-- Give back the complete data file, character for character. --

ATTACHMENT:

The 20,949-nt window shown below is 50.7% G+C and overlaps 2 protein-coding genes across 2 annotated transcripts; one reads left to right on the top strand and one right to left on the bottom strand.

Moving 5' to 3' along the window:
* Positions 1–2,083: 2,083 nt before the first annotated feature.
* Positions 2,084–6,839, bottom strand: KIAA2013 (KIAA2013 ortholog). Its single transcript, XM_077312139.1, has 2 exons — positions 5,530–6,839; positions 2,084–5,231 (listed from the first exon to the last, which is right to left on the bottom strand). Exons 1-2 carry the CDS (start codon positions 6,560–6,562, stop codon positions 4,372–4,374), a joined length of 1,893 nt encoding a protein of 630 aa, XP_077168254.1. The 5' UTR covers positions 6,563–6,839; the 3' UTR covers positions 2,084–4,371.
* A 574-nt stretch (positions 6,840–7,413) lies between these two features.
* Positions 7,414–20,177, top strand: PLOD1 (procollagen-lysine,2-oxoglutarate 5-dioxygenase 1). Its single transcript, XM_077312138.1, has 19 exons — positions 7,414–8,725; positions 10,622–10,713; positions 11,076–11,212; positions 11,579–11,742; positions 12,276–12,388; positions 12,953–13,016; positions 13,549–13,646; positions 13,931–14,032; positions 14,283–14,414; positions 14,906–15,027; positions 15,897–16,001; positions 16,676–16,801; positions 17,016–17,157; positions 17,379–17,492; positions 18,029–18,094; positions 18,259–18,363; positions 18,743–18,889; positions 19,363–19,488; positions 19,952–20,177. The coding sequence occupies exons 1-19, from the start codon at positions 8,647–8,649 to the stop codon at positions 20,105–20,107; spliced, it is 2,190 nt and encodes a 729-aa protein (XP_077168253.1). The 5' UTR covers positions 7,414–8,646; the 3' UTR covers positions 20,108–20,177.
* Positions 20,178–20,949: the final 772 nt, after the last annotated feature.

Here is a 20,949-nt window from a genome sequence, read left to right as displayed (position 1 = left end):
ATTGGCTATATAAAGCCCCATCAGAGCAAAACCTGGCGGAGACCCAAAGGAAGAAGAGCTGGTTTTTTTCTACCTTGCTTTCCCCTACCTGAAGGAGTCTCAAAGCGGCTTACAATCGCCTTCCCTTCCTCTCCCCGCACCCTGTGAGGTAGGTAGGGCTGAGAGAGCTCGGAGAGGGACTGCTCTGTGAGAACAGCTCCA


The 20,949-nt window shown below is 50.7% G+C and overlaps 2 protein-coding genes across 2 annotated transcripts; one reads left to right on the top strand and one right to left on the bottom strand.

Moving 5' to 3' along the window:
* Positions 1–2,083: 2,083 nt before the first annotated feature.
* Positions 2,084–6,839, bottom strand: KIAA2013 (KIAA2013 ortholog). Its single transcript, XM_077312139.1, has 2 exons — positions 5,530–6,839; positions 2,084–5,231 (listed from the first exon to the last, which is right to left on the bottom strand). Exons 1-2 carry the CDS (start codon positions 6,560–6,562, stop codon positions 4,372–4,374), a joined length of 1,893 nt encoding a protein of 630 aa, XP_077168254.1. The 5' UTR covers positions 6,563–6,839; the 3' UTR covers positions 2,084–4,371.
* A 574-nt stretch (positions 6,840–7,413) lies between these two features.
* Positions 7,414–20,177, top strand: PLOD1 (procollagen-lysine,2-oxoglutarate 5-dioxygenase 1). Its single transcript, XM_077312138.1, has 19 exons — positions 7,414–8,725; positions 10,622–10,713; positions 11,076–11,212; positions 11,579–11,742; positions 12,276–12,388; positions 12,953–13,016; positions 13,549–13,646; positions 13,931–14,032; positions 14,283–14,414; positions 14,906–15,027; positions 15,897–16,001; positions 16,676–16,801; positions 17,016–17,157; positions 17,379–17,492; positions 18,029–18,094; positions 18,259–18,363; positions 18,743–18,889; positions 19,363–19,488; positions 19,952–20,177. The coding sequence occupies exons 1-19, from the start codon at positions 8,647–8,649 to the stop codon at positions 20,105–20,107; spliced, it is 2,190 nt and encodes a 729-aa protein (XP_077168253.1). The 5' UTR covers positions 7,414–8,646; the 3' UTR covers positions 20,108–20,177.
* Positions 20,178–20,949: the final 772 nt, after the last annotated feature.

Here is a 20,949-nt window from a genome sequence, read left to right as displayed (position 1 = left end):
ATTGGCTATATAAAGCCCCATCAGAGCAAAACCTGGCGGAGACCCAAAGGAAGAAGAGCTGGTTTTTTTCTACCTTGCTTTCCCCTACCTGAAGGAGTCTCAAAGCGGCTTACAATCGCCTTCCCTTCCTCTCCCCGCACCCTGTGAGGTAGGTAGGGCTGAGAGAGCTCGGAGAGGGACTGCTCTGTGAGAACAGCTCCA